The source of real joy ought to be found early in life. We must begin early if we would make sure of the best of earth's trophies. The years are so swift. În the vestibule of St. Peter's, in Rome, there is a door which is opened but four times in a century. Once in every twenty-five years the papal father enters that door. But the door of Youth opens but once in a lifetime. Who has not been startled by the parable of the “Terrible Clock” portrayed by Oliver Wendell Holmes: “Each tick said Quick,' and each hour stroke Gone.'” A French beauty once exclaimed : “ Two-thirds of my life are gonewhy should I worry about the rest ?" Her remark was wantonly careless, but it expressed a startling fact in human experience, namely, the flight of the years. The famous artist impatiently remarked to his student: “ Catch the sky while it lasts—yonder cathedral door, with its brazen wings, can be copied some other time.” Raphael dies at thirty-seven and his half-finished picture, “The Transfiguration," is carried in the funeral procession as a symbol of time's brevity and life's incompleteness.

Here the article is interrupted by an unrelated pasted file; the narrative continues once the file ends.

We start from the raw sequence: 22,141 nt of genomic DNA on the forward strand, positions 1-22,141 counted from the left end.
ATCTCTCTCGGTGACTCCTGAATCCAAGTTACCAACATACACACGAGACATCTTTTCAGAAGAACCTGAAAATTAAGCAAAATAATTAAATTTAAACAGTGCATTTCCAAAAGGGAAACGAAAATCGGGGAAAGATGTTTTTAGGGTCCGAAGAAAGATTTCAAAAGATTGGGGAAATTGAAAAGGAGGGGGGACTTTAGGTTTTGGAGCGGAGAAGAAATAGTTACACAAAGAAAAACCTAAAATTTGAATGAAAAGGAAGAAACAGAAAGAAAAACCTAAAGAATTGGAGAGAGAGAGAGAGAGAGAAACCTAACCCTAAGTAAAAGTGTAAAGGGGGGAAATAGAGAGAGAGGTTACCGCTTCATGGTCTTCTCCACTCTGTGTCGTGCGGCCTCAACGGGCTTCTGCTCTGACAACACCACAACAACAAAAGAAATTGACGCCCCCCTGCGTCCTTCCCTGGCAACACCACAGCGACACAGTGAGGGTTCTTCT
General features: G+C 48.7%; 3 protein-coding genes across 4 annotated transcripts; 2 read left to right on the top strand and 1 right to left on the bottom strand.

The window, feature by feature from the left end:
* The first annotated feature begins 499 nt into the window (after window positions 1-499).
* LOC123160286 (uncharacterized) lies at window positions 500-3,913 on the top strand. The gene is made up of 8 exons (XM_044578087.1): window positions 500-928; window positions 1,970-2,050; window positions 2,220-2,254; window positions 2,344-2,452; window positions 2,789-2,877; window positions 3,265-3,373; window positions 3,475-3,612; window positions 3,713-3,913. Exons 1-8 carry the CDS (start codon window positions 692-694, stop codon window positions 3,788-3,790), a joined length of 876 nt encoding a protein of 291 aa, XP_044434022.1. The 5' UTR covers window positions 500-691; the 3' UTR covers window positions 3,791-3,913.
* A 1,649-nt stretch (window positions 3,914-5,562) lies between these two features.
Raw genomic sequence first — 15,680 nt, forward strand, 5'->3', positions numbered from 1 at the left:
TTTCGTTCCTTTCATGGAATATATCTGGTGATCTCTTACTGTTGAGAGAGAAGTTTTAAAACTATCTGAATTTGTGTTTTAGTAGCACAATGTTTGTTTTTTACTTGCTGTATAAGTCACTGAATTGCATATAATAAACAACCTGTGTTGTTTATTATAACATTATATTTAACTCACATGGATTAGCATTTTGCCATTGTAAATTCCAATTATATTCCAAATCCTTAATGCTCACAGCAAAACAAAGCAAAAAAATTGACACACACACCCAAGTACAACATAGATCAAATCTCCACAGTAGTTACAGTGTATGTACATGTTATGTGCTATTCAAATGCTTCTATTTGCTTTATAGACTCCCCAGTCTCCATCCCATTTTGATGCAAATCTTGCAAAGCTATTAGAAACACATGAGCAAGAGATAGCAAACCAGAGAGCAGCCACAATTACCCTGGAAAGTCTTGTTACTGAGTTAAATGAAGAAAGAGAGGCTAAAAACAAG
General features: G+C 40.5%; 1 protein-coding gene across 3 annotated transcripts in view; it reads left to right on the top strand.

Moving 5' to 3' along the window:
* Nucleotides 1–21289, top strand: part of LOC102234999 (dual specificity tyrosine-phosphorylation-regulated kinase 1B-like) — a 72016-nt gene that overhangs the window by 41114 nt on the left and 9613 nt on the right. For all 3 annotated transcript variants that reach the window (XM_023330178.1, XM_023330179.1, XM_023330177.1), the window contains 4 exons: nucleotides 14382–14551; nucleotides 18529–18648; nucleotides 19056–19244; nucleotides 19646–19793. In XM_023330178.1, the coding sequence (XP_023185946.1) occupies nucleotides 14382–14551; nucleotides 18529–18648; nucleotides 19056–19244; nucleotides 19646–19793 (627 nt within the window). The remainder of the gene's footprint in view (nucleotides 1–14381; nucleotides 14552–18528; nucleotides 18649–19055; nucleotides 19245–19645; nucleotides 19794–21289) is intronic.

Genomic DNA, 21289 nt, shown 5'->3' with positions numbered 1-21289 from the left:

Speed thee, oh, youth, speed thee !” The present moment dies. Only the eternal endures.

True joy is an inward possession. The secret of joy, genuine joy, is to find God-to find God in the universe-to find God in your neighbours—to find God in yourself. Elizabeth Prentiss, summering in the southland, surrounded by singing birds and blooming flowers, exclaimed : “I could almost have kissed the earth !” She had found God in nature. God and beauty are inseparable. Where you find God there you will find Beauty.